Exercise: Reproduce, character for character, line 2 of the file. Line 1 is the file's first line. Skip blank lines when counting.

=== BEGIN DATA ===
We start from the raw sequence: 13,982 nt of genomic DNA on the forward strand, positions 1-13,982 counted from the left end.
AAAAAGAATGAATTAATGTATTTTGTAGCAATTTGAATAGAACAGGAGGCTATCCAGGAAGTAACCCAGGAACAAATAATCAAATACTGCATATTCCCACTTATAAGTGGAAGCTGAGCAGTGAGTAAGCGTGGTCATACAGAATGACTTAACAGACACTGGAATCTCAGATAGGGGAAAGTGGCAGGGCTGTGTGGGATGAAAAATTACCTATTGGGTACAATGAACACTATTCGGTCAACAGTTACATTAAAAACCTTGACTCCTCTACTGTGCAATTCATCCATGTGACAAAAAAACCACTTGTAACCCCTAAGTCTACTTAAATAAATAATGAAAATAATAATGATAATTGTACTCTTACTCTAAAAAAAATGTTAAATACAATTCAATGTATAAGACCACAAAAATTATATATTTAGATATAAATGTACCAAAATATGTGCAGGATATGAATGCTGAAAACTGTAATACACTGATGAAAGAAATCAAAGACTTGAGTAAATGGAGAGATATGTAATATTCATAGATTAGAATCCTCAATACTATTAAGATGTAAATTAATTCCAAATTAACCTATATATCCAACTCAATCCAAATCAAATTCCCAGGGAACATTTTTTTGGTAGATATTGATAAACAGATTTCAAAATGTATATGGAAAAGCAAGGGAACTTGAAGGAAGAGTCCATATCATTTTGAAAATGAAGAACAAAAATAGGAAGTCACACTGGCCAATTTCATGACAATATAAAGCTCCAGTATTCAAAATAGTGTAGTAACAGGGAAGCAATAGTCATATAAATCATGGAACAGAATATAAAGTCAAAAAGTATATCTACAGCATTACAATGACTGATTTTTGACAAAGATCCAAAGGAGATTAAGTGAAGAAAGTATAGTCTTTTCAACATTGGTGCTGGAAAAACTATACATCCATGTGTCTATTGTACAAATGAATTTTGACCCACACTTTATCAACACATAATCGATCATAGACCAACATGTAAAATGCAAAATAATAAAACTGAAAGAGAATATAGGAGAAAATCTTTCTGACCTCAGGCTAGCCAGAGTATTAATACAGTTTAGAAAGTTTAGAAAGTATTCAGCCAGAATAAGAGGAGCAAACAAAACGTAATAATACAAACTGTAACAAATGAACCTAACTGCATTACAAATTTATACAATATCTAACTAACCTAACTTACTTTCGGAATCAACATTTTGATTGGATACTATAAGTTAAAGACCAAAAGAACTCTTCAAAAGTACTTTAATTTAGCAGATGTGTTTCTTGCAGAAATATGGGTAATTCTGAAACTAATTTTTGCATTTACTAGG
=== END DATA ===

AAAAAGAATGAATTAATGTATTTTGTAGCAATTTGAATAGAACAGGAGGCTATCCAGGAAGTAACCCAGGAACAAATAATCAAATACTGCATATTCCCACTTATAAGTGGAAGCTGAGCAGTGAGTAAGCGTGGTCATACAGAATGACTTAACAGACACTGGAATCTCAGATAGGGGAAAGTGGCAGGGCTGTGTGGGATGAAAAATTACCTATTGGGTACAATGAACACTATTCGGTCAACAGTTACATTAAAAACCTTGACTCCTCTACTGTGCAATTCATCCATGTGACAAAAAAACCACTTGTAACCCCTAAGTCTACTTAAATAAATAATGAAAATAATAATGATAATTGTACTCTTACTCTAAAAAAAATGTTAAATACAATTCAATGTATAAGACCACAAAAATTATATATTTAGATATAAATGTACCAAAATATGTGCAGGATATGAATGCTGAAAACTGTAATACACTGATGAAAGAAATCAAAGACTTGAGTAAATGGAGAGATATGTAATATTCATAGATTAGAATCCTCAATACTATTAAGATGTAAATTAATTCCAAATTAACCTATATATCCAACTCAATCCAAATCAAATTCCCAGGGAACATTTTTTTGGTAGATATTGATAAACAGATTTCAAAATGTATATGGAAAAGCAAGGGAACTTGAAGGAAGAGTCCATATCATTTTGAAAATGAAGAACAAAAATAGGAAGTCACACTGGCCAATTTCATGACAATATAAAGCTCCAGTATTCAAAATAGTGTAGTAACAGGGAAGCAATAGTCATATAAATCATGGAACAGAATATAAAGTCAAAAAGTATATCTACAGCATTACAATGACTGATTTTTGACAAAGATCCAAAGGAGATTAAGTGAAGAAAGTATAGTCTTTTCAACATTGGTGCTGGAAAAACTATACATCCATGTGTCTATTGTACAAATGAATTTTGACCCACACTTTATCAACACATAATCGATCATAGACCAACATGTAAAATGCAAAATAATAAAACTGAAAGAGAATATAGGAGAAAATCTTTCTGACCTCAGGCTAGCCAGAGTATTAATACAGTTTAGAAAGTTTAGAAAGTATTCAGCCAGAATAAGAGGAGCAAACAAAACGTAATAATACAAACTGTAACAAATGAACCTAACTGCATTACAAATTTATACAATATCTAACTAACCTAACTTACTTTCGGAATCAACATTTTGATTGGATACTATAAGTTAAAGACCAAAAGAACTCTTCAAAAGTACTTTAATTTAGCAGATGTGTTTCTTGCAGAAATATGGGTAATTCTGAAACTAATTTTTGCATTTACTAGG